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British Prime Minister Theresa May’s Brexit deal cleared another hurdle in Brussels on Sunday. A summit of the remaining 27 member states approved the agreement negotiated by May to settle the terms under which the United Kingdom will formally leave the European Union on March 29 next year.
But this is not yet a done deal. The British Parliament must give its blessing — in a vote expected next month — and there’s no guarantee that it will do so.
May’s deal is highly contentious. Critics say it will turn Britain into a colony, bound by EU rules and regulations but without a say in deciding those rules and unable unilaterally to walk away from them.
Many Brexiteers say it betrays the result of the “Leave” referendum in 2016.
Many Remainers, on the other hand, claim May’s deal is vastly inferior to EU membership, and they’re calling for a second referendum to give the people a chance to call the whole thing off.
“I just think we need a people’s vote because leaving the EU on that stupid deal that Theresa May has put together … it’s just rubbish,” said Polly Ernest, who owns a guest house in rural England and was demonstrating against Brexit outside Parliament last week. “We lose so much with this deal. And we look stupid,” she added.
Steve Bray, a coin dealer by trade, was also demonstrating against Brexit. He also dismissed May’s deal as a “shambles,” calling for a second referendum.
“Nobody is getting what they voted for. We have to put this back to the people because the government cannot sort this mess out. It’s down to us, the people,” Bray said.
Many other business people echo that call. A recent opinion survey indicated that 57 percent of U.K. companies — from mom and pop stores to the biggest multinationals — would like to see another vote. And that includes the owners of British Boxers, a small British clothing company, purveyor of what it says are “very patriotic underpants.”
Deborah and Darren Price, owners of British Boxers, purveyors of “very patriotic underpants.”
“We make boxer shorts. We’re British Boxers. We’re fighting for British design, British production, British product. We’re standing up for Britain, and we’re very feisty,” said Deborah Price. With her husband, Darren, she runs the company proudly named in honor of her great-great-great grandfather, the bare-knuckle fighter Jem Mace who floored American fighter Tom Allen in 1870 and became the first world heavyweight boxing champion.
Although her brand taps into British heritage, self-reliance and fighting spirit, Price relies for the company’s full range of upmarket underwear and nightwear on an intricate European supply chain.
“We have piping that comes from one of the best piping factories in the world. That’s in France. We have fabric from Holland, from Portugal, from Italy. And that’s just to get the goods made,” Deborah Price said. “When it comes to exporting the finished product, Europe is an increasingly important market for us as well.”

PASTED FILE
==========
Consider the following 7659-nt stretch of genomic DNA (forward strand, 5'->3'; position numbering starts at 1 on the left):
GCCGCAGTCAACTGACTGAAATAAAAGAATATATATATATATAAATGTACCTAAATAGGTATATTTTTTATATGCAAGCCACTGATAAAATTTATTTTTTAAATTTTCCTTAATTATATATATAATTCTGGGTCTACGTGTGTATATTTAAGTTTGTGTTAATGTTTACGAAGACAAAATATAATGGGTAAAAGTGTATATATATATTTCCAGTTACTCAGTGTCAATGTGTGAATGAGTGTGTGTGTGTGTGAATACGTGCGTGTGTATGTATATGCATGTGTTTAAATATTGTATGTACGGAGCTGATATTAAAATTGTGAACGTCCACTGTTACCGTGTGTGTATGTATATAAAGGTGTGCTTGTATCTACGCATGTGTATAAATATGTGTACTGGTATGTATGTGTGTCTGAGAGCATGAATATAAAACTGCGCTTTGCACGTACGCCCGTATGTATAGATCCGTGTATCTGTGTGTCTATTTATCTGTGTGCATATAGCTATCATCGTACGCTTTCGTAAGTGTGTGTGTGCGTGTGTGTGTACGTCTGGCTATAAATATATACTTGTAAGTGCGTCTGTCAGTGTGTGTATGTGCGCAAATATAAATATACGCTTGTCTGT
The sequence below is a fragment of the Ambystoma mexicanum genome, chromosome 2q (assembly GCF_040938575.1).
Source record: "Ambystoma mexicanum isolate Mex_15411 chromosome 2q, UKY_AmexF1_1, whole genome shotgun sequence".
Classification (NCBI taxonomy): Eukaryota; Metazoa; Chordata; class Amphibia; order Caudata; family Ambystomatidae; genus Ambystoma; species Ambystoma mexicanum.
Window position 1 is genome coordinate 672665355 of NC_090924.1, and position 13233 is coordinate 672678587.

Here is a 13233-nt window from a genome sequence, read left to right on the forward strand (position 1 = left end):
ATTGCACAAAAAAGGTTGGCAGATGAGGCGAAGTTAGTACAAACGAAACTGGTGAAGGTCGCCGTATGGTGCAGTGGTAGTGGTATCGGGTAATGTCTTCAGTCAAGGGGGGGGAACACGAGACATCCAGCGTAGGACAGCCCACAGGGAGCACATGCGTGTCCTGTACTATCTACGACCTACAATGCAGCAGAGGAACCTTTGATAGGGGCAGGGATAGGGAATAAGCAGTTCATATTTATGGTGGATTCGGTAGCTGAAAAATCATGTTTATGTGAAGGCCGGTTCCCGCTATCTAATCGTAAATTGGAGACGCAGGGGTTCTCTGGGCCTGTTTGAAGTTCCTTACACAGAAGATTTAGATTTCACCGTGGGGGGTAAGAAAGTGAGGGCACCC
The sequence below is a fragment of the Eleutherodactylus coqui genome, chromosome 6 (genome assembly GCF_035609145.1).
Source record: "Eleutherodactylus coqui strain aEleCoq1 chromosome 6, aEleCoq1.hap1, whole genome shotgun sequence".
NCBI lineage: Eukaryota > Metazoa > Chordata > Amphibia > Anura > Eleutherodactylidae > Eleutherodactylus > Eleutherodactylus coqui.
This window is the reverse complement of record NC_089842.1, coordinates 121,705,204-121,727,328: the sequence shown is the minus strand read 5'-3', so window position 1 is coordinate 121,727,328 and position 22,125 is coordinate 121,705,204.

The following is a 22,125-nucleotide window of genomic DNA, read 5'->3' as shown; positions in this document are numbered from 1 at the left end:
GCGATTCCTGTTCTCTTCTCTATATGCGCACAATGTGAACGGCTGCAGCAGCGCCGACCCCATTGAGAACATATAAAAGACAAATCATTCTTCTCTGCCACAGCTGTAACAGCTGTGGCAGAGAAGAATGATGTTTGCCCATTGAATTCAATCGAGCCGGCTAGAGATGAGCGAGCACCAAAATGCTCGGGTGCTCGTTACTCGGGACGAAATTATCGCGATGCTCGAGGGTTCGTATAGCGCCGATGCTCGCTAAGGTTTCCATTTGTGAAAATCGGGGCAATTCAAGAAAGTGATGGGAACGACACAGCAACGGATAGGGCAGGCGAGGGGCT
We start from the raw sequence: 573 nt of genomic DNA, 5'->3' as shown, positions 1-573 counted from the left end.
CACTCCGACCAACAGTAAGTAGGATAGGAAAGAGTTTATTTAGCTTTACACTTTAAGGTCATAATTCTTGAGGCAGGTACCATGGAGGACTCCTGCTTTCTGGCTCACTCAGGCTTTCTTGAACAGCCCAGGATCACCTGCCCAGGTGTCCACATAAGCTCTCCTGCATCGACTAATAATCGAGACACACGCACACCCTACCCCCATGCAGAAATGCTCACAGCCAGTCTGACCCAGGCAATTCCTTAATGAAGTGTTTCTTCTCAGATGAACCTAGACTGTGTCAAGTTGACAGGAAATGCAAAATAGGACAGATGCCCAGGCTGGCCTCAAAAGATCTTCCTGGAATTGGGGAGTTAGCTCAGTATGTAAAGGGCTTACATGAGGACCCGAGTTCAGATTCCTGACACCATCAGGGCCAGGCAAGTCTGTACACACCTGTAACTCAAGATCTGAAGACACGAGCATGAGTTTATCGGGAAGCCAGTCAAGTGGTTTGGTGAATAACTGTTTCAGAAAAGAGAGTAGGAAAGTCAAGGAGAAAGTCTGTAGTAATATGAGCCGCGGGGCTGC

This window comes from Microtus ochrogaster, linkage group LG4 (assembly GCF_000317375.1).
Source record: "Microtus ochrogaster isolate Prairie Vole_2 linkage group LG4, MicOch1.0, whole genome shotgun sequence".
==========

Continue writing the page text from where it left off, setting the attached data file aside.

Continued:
Deborah and Darren Price are terrified of the tariffs and trade restrictions they may face after Brexit, and they would like the British people to be given the chance to change their minds and vote to stay in the EU.
“Given the range of information we have now, given the more full knowledge of the impact of ‘leave’ on the British economy, we want a second referendum. And I think that second referendum will result in a remain vote,” Darren said.
If Parliament rejects May’s plan next month, Remainers like Darren and Deborah Price want the EU to delay Britain’s departure date so the U.K. can consult the people again.
Brexiteers balk at that, however. They were also protesting against May’s deal outside Parliament last week. But they deplore the very idea of a second referendum and would prefer the U.K. to leave the bloc without a deal, if necessary. John Longworth of the hard-line Brexit campaign group Leave Means Leave said that if Britain now pleaded to remain in the EU, it would soon be sucked into a United States of Europe.
“We would face having to agree to join the eurozone, the European Army and all the other things that the European superstate are heading towards at the moment,” he said. “And our budget contributions would shoot up. We’d certainly lose the rebate that Prime Minister Margaret Thatcher won for us in the 1980s.”
May has brought Leavers and Remainers together but only in opposition to her plan. On the issue of a second referendum, the two sides are further apart than ever. Matthew Jenkins, who joined the small pro-Brexit protest outside the House of Commons, said the call for a rerun of the referendum is an attempt to overturn the biggest vote in British history.
“The people have already spoken,” he said. “Quite decisively. It was the biggest turnout we’ve had for anything.”
And his fellow protester Patricia Wilmitt said millions of voters would feel cheated if the Remainers got their way.
“People came out in their hundreds and hundreds of thousands two and a half years ago, thinking ‘This is my chance to make a difference.’ They voted to leave the EU. And then to find they’re going to be ignored. It means we do not live in a democracy,” Wilmitt said.
Britain’s Brexit agony drags on with weeks and perhaps months of political and — possibly — economic unrest ahead.
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